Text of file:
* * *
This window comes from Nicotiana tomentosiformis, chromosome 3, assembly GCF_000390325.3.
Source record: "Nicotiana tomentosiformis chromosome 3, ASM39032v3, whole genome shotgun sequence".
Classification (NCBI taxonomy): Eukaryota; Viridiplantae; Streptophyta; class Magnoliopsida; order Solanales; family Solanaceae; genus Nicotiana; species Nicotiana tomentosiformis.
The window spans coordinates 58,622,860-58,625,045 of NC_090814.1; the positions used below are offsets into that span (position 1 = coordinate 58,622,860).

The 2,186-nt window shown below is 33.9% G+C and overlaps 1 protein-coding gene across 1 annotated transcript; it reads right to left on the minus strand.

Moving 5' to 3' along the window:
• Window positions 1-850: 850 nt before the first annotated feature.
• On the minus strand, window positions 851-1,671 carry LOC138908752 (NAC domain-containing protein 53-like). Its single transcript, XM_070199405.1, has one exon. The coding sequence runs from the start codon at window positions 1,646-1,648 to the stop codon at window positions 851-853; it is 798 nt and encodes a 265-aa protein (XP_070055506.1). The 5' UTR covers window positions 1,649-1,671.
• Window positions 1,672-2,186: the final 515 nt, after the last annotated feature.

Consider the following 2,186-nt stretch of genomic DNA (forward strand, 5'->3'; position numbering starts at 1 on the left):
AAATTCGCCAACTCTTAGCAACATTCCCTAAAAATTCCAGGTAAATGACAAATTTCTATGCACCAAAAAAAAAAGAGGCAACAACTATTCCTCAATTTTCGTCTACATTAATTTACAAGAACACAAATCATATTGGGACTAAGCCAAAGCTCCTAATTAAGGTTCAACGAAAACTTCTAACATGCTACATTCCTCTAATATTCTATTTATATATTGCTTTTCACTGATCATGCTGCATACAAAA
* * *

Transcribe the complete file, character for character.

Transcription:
This window comes from Nicotiana tomentosiformis, chromosome 3, assembly GCF_000390325.3.
Source record: "Nicotiana tomentosiformis chromosome 3, ASM39032v3, whole genome shotgun sequence".
Classification (NCBI taxonomy): Eukaryota; Viridiplantae; Streptophyta; class Magnoliopsida; order Solanales; family Solanaceae; genus Nicotiana; species Nicotiana tomentosiformis.
The window spans coordinates 58,622,860-58,625,045 of NC_090814.1; the positions used below are offsets into that span (position 1 = coordinate 58,622,860).

The 2,186-nt window shown below is 33.9% G+C and overlaps 1 protein-coding gene across 1 annotated transcript; it reads right to left on the minus strand.

Moving 5' to 3' along the window:
• Window positions 1-850: 850 nt before the first annotated feature.
• On the minus strand, window positions 851-1,671 carry LOC138908752 (NAC domain-containing protein 53-like). Its single transcript, XM_070199405.1, has one exon. The coding sequence runs from the start codon at window positions 1,646-1,648 to the stop codon at window positions 851-853; it is 798 nt and encodes a 265-aa protein (XP_070055506.1). The 5' UTR covers window positions 1,649-1,671.
• Window positions 1,672-2,186: the final 515 nt, after the last annotated feature.

Consider the following 2,186-nt stretch of genomic DNA (forward strand, 5'->3'; position numbering starts at 1 on the left):
AAATTCGCCAACTCTTAGCAACATTCCCTAAAAATTCCAGGTAAATGACAAATTTCTATGCACCAAAAAAAAAAGAGGCAACAACTATTCCTCAATTTTCGTCTACATTAATTTACAAGAACACAAATCATATTGGGACTAAGCCAAAGCTCCTAATTAAGGTTCAACGAAAACTTCTAACATGCTACATTCCTCTAATATTCTATTTATATATTGCTTTTCACTGATCATGCTGCATACAAAA